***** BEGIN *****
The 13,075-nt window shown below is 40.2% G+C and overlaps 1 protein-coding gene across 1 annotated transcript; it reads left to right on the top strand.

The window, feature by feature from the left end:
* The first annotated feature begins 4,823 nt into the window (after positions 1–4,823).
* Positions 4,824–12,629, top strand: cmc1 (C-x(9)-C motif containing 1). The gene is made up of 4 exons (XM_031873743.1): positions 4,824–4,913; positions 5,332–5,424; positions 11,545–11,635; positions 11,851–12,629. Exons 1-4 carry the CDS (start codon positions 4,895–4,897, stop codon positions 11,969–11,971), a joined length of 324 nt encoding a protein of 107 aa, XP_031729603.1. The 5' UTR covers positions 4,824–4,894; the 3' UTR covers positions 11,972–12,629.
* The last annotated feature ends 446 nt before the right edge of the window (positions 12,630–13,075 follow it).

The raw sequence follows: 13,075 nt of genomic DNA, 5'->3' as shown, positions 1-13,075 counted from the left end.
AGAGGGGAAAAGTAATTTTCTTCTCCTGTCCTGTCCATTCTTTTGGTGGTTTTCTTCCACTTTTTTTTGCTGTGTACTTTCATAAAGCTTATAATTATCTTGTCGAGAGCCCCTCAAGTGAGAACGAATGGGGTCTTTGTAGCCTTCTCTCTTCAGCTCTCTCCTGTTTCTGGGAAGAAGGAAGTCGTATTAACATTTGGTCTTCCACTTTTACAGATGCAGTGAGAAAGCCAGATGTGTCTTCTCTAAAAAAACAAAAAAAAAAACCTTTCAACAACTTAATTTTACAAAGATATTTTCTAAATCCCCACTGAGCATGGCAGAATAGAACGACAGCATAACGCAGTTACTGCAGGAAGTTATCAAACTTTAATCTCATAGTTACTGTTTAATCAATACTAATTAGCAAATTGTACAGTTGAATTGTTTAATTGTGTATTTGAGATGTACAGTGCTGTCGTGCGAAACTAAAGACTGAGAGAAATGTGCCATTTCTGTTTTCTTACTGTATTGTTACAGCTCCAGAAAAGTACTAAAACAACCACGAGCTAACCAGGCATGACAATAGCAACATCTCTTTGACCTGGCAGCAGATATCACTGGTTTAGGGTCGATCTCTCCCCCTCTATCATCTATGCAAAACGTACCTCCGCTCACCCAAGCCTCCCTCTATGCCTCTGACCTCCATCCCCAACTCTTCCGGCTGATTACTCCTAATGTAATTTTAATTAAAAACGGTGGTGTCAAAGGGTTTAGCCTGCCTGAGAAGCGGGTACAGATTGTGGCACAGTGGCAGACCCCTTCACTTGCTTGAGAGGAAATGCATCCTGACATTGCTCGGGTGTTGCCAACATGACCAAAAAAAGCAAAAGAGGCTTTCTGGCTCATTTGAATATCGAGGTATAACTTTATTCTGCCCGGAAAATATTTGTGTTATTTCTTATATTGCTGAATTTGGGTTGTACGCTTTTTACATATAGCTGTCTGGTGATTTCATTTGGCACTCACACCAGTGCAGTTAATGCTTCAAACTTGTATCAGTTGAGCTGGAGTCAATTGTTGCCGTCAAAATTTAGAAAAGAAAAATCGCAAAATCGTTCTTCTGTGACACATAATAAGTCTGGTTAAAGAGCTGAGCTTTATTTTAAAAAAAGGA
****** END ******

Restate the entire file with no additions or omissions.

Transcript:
The 13,075-nt window shown below is 40.2% G+C and overlaps 1 protein-coding gene across 1 annotated transcript; it reads left to right on the top strand.

The window, feature by feature from the left end:
* The first annotated feature begins 4,823 nt into the window (after positions 1–4,823).
* Positions 4,824–12,629, top strand: cmc1 (C-x(9)-C motif containing 1). The gene is made up of 4 exons (XM_031873743.1): positions 4,824–4,913; positions 5,332–5,424; positions 11,545–11,635; positions 11,851–12,629. Exons 1-4 carry the CDS (start codon positions 4,895–4,897, stop codon positions 11,969–11,971), a joined length of 324 nt encoding a protein of 107 aa, XP_031729603.1. The 5' UTR covers positions 4,824–4,894; the 3' UTR covers positions 11,972–12,629.
* The last annotated feature ends 446 nt before the right edge of the window (positions 12,630–13,075 follow it).

The raw sequence follows: 13,075 nt of genomic DNA, 5'->3' as shown, positions 1-13,075 counted from the left end.
AGAGGGGAAAAGTAATTTTCTTCTCCTGTCCTGTCCATTCTTTTGGTGGTTTTCTTCCACTTTTTTTTGCTGTGTACTTTCATAAAGCTTATAATTATCTTGTCGAGAGCCCCTCAAGTGAGAACGAATGGGGTCTTTGTAGCCTTCTCTCTTCAGCTCTCTCCTGTTTCTGGGAAGAAGGAAGTCGTATTAACATTTGGTCTTCCACTTTTACAGATGCAGTGAGAAAGCCAGATGTGTCTTCTCTAAAAAAACAAAAAAAAAAACCTTTCAACAACTTAATTTTACAAAGATATTTTCTAAATCCCCACTGAGCATGGCAGAATAGAACGACAGCATAACGCAGTTACTGCAGGAAGTTATCAAACTTTAATCTCATAGTTACTGTTTAATCAATACTAATTAGCAAATTGTACAGTTGAATTGTTTAATTGTGTATTTGAGATGTACAGTGCTGTCGTGCGAAACTAAAGACTGAGAGAAATGTGCCATTTCTGTTTTCTTACTGTATTGTTACAGCTCCAGAAAAGTACTAAAACAACCACGAGCTAACCAGGCATGACAATAGCAACATCTCTTTGACCTGGCAGCAGATATCACTGGTTTAGGGTCGATCTCTCCCCCTCTATCATCTATGCAAAACGTACCTCCGCTCACCCAAGCCTCCCTCTATGCCTCTGACCTCCATCCCCAACTCTTCCGGCTGATTACTCCTAATGTAATTTTAATTAAAAACGGTGGTGTCAAAGGGTTTAGCCTGCCTGAGAAGCGGGTACAGATTGTGGCACAGTGGCAGACCCCTTCACTTGCTTGAGAGGAAATGCATCCTGACATTGCTCGGGTGTTGCCAACATGACCAAAAAAAGCAAAAGAGGCTTTCTGGCTCATTTGAATATCGAGGTATAACTTTATTCTGCCCGGAAAATATTTGTGTTATTTCTTATATTGCTGAATTTGGGTTGTACGCTTTTTACATATAGCTGTCTGGTGATTTCATTTGGCACTCACACCAGTGCAGTTAATGCTTCAAACTTGTATCAGTTGAGCTGGAGTCAATTGTTGCCGTCAAAATTTAGAAAAGAAAAATCGCAAAATCGTTCTTCTGTGACACATAATAAGTCTGGTTAAAGAGCTGAGCTTTATTTTAAAAAAAGGA